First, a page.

Simply put, authentication is about proving one’s identity to another party – the primary goal of authentication is assuring that the presented identity is, in fact, real, or authentic. We do this, for example, at airport security checkpoints, showing a document that identifies us to the satisfaction of the examining officer. But keep in mind that such documents can be forged, albeit at significant cost, so counterfeiting is a challenge well beyond the domain of national currencies.

A variety of other techniques are available, though, most notably biometrics in the form of an iris or retinal scan, and even via DNA – although the latter is hardly inexpensive or even close to real-time, at least today. 

But the possibilities here introduce one of the most valuable variants of authentication, known as two-factor authentication. This incarnation is often referred to as “something you have plus something you know”. The something you know could be, for example, the familiar username and password, and the something you have – the second factor – can be a hardware token, ID badge (especially one with an embedded chip, like the new crop of credit cards), or even a wireless handset. We might, for example, send an SMS message to a particular handset, with an authenticated response again serving as the second factor.

Ideally, all authentication should be mutual, with both parties proving their identity to each other. We’re all familiar with phishing attacks, where the identity of one party is “spoofed”, to use the polite term for outright fraud. Mutual authentication solves this problem, and can be accomplished by presenting, for example, a digital picture pre-selected by the other party, assuring an authentic connection.

Finally, good authentication drives encryption by using (hopefully, again, mutual) authentication information to generate the security keys required for encryption. Assuming a good choice of encryption algorithm (such as AES-128 or AES-256), production security in commercial settings today doesn’t get better than this.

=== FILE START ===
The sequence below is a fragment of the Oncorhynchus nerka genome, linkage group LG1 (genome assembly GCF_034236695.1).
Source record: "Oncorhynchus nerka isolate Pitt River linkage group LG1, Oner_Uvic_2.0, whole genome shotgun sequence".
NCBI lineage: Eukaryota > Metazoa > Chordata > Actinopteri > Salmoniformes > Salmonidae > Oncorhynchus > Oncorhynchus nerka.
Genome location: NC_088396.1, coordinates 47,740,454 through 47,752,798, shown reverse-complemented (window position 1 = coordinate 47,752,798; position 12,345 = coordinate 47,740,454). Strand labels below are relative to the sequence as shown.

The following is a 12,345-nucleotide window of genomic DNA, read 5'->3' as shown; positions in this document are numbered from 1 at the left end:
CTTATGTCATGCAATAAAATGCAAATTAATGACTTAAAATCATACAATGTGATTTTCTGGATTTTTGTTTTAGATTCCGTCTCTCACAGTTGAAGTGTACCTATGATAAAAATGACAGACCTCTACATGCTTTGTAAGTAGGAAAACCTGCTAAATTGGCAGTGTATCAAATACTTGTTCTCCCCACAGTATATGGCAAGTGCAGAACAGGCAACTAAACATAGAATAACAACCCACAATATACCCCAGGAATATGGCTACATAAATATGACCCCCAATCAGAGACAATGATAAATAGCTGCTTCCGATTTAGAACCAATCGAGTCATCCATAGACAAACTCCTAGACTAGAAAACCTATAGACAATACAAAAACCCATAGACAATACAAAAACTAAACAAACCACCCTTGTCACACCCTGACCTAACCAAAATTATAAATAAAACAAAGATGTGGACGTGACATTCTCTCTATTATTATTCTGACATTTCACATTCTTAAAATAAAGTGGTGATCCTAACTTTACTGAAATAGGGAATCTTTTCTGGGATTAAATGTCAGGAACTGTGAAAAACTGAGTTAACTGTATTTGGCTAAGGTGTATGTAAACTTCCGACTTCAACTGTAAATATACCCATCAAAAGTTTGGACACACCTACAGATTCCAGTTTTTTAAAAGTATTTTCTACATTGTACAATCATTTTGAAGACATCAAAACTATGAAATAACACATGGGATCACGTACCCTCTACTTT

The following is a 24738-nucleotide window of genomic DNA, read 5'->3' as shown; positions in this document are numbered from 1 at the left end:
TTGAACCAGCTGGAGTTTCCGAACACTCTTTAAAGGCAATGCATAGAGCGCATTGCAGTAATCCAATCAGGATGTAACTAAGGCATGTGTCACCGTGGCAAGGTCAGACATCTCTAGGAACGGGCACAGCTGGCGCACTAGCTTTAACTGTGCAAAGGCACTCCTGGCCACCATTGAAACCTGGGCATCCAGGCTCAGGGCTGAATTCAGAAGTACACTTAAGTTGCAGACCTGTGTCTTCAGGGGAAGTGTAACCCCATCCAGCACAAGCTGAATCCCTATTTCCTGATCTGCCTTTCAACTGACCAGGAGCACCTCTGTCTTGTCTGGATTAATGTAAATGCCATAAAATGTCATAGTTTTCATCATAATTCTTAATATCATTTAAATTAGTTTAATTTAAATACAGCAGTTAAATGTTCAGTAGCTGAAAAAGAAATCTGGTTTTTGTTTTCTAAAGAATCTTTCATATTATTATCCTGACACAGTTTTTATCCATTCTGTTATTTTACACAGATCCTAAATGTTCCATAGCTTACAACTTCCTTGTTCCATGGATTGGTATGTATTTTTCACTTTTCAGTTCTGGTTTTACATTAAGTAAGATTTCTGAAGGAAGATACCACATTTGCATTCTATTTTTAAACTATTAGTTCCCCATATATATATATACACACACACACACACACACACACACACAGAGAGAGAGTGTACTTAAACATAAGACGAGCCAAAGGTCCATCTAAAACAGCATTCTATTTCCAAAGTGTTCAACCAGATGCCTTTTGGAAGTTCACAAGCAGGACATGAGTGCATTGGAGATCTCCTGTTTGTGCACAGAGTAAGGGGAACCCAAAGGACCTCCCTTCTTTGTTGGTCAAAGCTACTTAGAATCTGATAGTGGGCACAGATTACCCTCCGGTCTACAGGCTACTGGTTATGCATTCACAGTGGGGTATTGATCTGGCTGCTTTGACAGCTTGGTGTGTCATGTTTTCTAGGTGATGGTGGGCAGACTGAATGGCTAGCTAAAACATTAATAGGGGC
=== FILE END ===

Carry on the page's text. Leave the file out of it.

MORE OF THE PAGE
Ultimately, we expect everything required for good security to be wrapped up in what’s become known as identity management solutions, which consolidate authentication, access control, authorization, accounting and more into an easy-to-use solution that works across all networks and clients. Yes, when it comes to security, you’re never “done”. But good strategies and solutions are at work today, all starting with authentication.

Next time we discuss the cloud’s role in securing the enterprise WLAN. If you missed part 1, be sure to catch up.

All Posts In This Series:

Reality Check: Your WLAN Is Already Supporting BYOD. Now What’s Your Strategy?
BYOD Doesn’t Have To Be A Challenge

1) How to Secure the Enterprise WLAN: The Basics.

2) Authentication a Key Part of Any WLAN Security Policy

3) Is Security Possible With The Cloud?

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Craig J. Mathias is a Principal with Farpoint Group, an advisory firm specializing in wireless networking and mobile IT. Founded in 1991, Farpoint Group works with technology developers, manufacturers, carriers and operators, enterprises, and the financial community. Craig is an internationally-recognized industry and technology analyst, consultant, conference and event speaker, and author. He currently writes columns for Boundless, Connected Futures, CIO.com, and various sites at TechTarget. Craig holds an Sc.B. degree in Computer Science from Brown University, and is a member of the Society of Sigma Xi and the IEEE.